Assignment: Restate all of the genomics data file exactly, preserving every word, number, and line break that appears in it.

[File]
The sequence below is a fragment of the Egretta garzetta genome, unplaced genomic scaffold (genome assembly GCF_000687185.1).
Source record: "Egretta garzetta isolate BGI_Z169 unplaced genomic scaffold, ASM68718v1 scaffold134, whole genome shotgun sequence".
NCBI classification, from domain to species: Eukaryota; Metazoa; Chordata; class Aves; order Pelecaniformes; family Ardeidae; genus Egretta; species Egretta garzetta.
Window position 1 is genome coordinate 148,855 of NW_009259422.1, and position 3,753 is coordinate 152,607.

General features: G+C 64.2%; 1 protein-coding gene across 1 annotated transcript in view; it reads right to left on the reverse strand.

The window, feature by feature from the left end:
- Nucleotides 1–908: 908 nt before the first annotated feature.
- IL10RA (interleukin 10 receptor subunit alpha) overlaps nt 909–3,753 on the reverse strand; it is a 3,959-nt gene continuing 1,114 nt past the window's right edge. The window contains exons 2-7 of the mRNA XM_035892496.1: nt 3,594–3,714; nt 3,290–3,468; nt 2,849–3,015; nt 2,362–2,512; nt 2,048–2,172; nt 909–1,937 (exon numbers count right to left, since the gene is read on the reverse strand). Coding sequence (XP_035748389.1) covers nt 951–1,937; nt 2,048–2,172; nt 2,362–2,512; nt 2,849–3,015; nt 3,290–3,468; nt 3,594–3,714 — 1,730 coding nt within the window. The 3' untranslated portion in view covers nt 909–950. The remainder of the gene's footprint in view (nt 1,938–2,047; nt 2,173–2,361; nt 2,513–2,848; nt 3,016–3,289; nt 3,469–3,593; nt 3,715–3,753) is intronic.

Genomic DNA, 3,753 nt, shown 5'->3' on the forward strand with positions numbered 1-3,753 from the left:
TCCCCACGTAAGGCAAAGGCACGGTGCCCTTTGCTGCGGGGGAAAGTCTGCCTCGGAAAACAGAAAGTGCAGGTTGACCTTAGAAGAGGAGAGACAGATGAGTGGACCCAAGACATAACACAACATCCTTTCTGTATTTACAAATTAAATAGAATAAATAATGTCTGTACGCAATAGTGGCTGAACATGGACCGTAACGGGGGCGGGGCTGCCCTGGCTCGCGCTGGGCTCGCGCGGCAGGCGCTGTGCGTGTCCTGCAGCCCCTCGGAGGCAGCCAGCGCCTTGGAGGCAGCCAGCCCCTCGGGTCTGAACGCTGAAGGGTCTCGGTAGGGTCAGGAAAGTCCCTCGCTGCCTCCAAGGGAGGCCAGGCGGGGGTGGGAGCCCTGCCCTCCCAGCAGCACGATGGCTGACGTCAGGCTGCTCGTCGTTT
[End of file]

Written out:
The sequence below is a fragment of the Egretta garzetta genome, unplaced genomic scaffold (genome assembly GCF_000687185.1).
Source record: "Egretta garzetta isolate BGI_Z169 unplaced genomic scaffold, ASM68718v1 scaffold134, whole genome shotgun sequence".
NCBI classification, from domain to species: Eukaryota; Metazoa; Chordata; class Aves; order Pelecaniformes; family Ardeidae; genus Egretta; species Egretta garzetta.
Window position 1 is genome coordinate 148,855 of NW_009259422.1, and position 3,753 is coordinate 152,607.

General features: G+C 64.2%; 1 protein-coding gene across 1 annotated transcript in view; it reads right to left on the reverse strand.

The window, feature by feature from the left end:
- Nucleotides 1–908: 908 nt before the first annotated feature.
- IL10RA (interleukin 10 receptor subunit alpha) overlaps nt 909–3,753 on the reverse strand; it is a 3,959-nt gene continuing 1,114 nt past the window's right edge. The window contains exons 2-7 of the mRNA XM_035892496.1: nt 3,594–3,714; nt 3,290–3,468; nt 2,849–3,015; nt 2,362–2,512; nt 2,048–2,172; nt 909–1,937 (exon numbers count right to left, since the gene is read on the reverse strand). Coding sequence (XP_035748389.1) covers nt 951–1,937; nt 2,048–2,172; nt 2,362–2,512; nt 2,849–3,015; nt 3,290–3,468; nt 3,594–3,714 — 1,730 coding nt within the window. The 3' untranslated portion in view covers nt 909–950. The remainder of the gene's footprint in view (nt 1,938–2,047; nt 2,173–2,361; nt 2,513–2,848; nt 3,016–3,289; nt 3,469–3,593; nt 3,715–3,753) is intronic.

Genomic DNA, 3,753 nt, shown 5'->3' on the forward strand with positions numbered 1-3,753 from the left:
TCCCCACGTAAGGCAAAGGCACGGTGCCCTTTGCTGCGGGGGAAAGTCTGCCTCGGAAAACAGAAAGTGCAGGTTGACCTTAGAAGAGGAGAGACAGATGAGTGGACCCAAGACATAACACAACATCCTTTCTGTATTTACAAATTAAATAGAATAAATAATGTCTGTACGCAATAGTGGCTGAACATGGACCGTAACGGGGGCGGGGCTGCCCTGGCTCGCGCTGGGCTCGCGCGGCAGGCGCTGTGCGTGTCCTGCAGCCCCTCGGAGGCAGCCAGCGCCTTGGAGGCAGCCAGCCCCTCGGGTCTGAACGCTGAAGGGTCTCGGTAGGGTCAGGAAAGTCCCTCGCTGCCTCCAAGGGAGGCCAGGCGGGGGTGGGAGCCCTGCCCTCCCAGCAGCACGATGGCTGACGTCAGGCTGCTCGTCGTTT